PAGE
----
The Canary Islands and Detained Asylum Seekers:
One might ask what this Spanish Island and imprisoned refugee claimants might have in common: the thought stems from the ratio of the Court of Appeal in a Hague Convention case which necessitated a return to Tenerife: ie, the parens patriae jurisdiction of the High Court's inherent jurisdiction could not be called upon in aid of the appellant in Butler v Craig  NZCA 198; (2008) 28 FRNZ 112. This was a case where Heath J told the writer to stop being a jack-in-the-box instructing solicitor seated in the public gallery, bobbing up to whisper in senior counsel's ear. Aside from that and the return to life of the dormant volcano on La Palma, the link to refugee law is described as twofold: (1) the treatment of refugee claimants is like a canary down the mineshaft for a nation (NZ has a lot to improve) and (2) the practical processing of warrants of commitment under Part 9 of the Immigration Act 2009 would benefit from use of the parens patriae jurisdiction to make the process fairer. Compliance officers of Immigration New Zealand (not lawyers) draft the application and supporting affidavits for District Court judges in busy Lists. Understandably the Court relies on counsel (including the in-house MBIE counsel who are handed forms by the Compliance officers) when making decisions. The respondent's counsel is given 1-2 days before the revolving 28 day hearing to prepare a response having taken instructions (if lucky) from the Prison where the client is held: with limited forewarning of the bases for detention and little or no ability to obtain evidence). While s 3(1) of the Immigration Act 2009 requires a balancing of Crown and the individual's rights, presently the balance is too far in favour of the Crown - and some use of pre-hearing resort to the High Court to even the balance (such as compelling service of papers well in advance of the 28 day cycle) might be needed. Such "aid" would arguably be within the powers of the District Court's inherent powers, but: " The rationale for the suggestion that the High Court should exercise its inherent jurisdiction lies in its supervisory role over inferior courts. We hold that the High Court’s inherent jurisdiction is not available to assist a Family Court when the latter is given express jurisdiction by a statute to exercise originating jurisdiction over all Convention issues. No adjectival jurisdiction is required."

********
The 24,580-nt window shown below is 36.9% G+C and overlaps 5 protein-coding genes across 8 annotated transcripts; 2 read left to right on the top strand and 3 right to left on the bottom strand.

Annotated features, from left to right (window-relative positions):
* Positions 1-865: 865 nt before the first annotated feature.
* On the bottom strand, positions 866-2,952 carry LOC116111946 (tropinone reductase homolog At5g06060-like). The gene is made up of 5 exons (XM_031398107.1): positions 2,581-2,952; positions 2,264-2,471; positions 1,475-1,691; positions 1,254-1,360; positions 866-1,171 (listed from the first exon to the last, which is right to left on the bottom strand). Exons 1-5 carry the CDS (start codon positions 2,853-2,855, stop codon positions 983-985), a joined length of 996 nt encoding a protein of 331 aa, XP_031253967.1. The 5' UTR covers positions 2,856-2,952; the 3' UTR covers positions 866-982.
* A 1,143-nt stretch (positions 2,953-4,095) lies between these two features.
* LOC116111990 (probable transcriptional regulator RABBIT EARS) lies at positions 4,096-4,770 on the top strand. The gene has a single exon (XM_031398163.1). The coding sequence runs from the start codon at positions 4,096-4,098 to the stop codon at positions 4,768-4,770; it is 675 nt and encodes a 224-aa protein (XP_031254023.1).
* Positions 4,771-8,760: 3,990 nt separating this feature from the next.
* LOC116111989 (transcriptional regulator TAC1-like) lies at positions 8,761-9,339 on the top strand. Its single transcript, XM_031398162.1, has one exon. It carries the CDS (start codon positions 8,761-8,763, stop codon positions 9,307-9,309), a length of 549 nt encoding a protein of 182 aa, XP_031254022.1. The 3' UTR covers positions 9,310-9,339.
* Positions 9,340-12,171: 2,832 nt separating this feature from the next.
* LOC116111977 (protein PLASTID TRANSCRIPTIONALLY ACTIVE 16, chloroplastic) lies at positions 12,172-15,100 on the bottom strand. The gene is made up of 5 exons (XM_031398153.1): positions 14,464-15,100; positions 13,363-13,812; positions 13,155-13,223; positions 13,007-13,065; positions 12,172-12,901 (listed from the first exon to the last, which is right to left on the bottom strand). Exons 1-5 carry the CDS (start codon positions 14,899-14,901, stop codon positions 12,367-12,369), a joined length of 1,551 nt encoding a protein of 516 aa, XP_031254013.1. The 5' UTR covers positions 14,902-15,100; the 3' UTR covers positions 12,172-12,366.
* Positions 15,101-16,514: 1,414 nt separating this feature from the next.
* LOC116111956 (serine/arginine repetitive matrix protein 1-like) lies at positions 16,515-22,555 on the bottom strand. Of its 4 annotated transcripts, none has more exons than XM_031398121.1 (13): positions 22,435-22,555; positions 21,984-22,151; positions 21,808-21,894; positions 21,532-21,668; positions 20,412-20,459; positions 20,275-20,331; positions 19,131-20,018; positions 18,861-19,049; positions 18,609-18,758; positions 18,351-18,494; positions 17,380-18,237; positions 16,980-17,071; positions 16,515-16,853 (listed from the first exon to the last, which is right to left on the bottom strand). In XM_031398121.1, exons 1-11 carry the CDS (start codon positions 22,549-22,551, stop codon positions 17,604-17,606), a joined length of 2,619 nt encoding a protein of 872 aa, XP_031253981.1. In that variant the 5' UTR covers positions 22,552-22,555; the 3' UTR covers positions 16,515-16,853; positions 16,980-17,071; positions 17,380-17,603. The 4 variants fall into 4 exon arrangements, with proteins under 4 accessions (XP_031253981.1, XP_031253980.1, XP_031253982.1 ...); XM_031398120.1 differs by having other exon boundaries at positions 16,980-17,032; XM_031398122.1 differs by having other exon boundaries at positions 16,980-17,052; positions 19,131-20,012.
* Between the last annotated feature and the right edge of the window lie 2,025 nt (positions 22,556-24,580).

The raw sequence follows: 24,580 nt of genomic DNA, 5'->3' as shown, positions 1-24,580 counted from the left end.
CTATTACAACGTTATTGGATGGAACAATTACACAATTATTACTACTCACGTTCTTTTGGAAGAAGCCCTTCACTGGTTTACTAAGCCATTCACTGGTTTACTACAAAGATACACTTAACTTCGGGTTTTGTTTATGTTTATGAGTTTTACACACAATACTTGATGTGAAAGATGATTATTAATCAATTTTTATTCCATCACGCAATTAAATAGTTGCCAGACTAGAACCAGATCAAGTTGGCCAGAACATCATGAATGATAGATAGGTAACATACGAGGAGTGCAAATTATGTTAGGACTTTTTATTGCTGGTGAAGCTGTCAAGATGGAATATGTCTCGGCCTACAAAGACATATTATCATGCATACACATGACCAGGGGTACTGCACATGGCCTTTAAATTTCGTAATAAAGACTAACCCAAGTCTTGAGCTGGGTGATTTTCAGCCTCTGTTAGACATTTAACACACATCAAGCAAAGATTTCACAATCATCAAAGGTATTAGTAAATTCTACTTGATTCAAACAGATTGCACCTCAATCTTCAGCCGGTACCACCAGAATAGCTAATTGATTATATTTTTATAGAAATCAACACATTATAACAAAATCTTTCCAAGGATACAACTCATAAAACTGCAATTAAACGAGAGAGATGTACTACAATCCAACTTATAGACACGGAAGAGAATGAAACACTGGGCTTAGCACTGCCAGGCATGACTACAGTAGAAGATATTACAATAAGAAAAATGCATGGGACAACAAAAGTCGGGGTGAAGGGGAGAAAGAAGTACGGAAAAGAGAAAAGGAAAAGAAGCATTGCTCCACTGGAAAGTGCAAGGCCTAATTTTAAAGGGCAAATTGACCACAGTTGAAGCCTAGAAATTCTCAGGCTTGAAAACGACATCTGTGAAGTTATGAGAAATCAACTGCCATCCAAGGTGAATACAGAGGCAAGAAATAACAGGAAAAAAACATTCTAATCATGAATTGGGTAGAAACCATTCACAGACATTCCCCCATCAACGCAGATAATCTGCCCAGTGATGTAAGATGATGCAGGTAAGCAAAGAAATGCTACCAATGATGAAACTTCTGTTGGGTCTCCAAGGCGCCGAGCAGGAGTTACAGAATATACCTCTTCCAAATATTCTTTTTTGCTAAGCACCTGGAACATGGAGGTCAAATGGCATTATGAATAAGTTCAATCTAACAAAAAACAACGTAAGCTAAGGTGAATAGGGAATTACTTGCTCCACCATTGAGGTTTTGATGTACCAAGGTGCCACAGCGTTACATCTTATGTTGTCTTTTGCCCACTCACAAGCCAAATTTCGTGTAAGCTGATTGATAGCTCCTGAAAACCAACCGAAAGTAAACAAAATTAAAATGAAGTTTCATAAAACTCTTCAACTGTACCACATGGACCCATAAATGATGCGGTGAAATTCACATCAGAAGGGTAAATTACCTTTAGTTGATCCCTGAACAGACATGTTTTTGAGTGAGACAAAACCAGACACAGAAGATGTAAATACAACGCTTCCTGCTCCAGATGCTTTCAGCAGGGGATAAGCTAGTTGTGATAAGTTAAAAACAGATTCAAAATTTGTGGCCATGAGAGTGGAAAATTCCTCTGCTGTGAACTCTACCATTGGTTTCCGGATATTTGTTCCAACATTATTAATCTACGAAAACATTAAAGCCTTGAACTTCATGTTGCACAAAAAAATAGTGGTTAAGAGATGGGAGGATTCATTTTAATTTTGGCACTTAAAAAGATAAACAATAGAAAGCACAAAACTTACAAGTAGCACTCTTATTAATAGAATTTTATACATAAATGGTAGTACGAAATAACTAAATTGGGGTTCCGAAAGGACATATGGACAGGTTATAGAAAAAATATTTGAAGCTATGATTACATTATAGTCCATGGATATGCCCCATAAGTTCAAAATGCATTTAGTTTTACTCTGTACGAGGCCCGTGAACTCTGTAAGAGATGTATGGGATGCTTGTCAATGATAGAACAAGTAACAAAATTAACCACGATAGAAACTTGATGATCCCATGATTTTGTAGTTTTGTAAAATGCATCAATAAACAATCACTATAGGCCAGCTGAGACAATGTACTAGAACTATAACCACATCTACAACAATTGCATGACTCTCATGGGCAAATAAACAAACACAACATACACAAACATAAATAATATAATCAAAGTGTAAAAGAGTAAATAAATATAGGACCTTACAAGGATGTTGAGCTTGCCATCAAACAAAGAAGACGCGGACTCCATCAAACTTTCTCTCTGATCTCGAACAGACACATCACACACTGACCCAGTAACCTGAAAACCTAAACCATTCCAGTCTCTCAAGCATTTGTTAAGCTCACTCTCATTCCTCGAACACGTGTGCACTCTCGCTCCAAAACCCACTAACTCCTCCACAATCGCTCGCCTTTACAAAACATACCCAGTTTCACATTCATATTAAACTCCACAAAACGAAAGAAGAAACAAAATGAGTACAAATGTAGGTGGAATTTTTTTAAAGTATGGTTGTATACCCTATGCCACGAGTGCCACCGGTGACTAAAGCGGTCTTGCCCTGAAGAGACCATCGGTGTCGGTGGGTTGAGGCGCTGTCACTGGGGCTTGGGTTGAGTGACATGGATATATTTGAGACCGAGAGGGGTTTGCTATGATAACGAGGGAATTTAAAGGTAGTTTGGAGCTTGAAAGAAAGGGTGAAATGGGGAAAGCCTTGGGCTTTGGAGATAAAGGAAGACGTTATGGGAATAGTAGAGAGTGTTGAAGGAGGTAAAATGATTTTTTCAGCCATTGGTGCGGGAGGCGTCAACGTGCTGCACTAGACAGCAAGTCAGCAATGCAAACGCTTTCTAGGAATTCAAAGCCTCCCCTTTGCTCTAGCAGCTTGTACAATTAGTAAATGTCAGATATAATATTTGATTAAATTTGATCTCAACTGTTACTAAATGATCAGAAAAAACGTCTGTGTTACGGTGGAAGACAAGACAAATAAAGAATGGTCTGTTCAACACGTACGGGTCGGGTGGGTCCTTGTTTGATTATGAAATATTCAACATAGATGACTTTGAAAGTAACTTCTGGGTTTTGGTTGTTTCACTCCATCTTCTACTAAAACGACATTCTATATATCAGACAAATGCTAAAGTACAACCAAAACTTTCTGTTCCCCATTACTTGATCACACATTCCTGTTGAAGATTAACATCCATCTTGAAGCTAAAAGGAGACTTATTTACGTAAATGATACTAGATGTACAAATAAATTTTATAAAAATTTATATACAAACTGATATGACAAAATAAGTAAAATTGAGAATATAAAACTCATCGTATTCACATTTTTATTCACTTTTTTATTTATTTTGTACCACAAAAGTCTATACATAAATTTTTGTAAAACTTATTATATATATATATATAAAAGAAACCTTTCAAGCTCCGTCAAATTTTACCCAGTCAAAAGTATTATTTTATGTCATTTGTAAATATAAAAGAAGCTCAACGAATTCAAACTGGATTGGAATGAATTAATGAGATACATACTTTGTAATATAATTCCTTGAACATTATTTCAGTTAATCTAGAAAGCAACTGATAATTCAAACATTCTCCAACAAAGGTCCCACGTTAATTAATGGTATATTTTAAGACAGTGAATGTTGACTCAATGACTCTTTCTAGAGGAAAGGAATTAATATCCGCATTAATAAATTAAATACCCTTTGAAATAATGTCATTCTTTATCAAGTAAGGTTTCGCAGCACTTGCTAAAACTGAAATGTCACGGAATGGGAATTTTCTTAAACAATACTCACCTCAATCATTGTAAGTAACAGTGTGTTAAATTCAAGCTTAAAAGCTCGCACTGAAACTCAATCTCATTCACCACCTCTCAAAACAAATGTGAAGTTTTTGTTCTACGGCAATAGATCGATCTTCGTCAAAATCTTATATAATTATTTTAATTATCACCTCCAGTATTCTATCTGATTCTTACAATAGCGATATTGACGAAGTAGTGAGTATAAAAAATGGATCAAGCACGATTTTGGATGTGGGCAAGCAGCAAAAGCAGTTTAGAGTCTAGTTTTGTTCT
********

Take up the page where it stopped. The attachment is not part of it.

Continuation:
During the Review being undertaken for the Minister of Immigration by Margaret Casey QC of Part 9 of the Immigration Act, a recommendation that the express ability of the High Court to intervene using its inherent jurisdiction be enabled. There is, for example, no ability to grant (electronic) bail to a detained asylum-seeker (which would assist with the prosecution of the underlying refugee claim). This is slightly different to s 320 release on conditions. Electronic bail is not available for detained asylum seekers primarily because Corrections and Immigration New Zealand cannot work out a funding stream. Surely, in trying to have New Zealand keep its international obligations at refugee and complementary protection law - asylum seekers and their counsel deserve a fighting chance?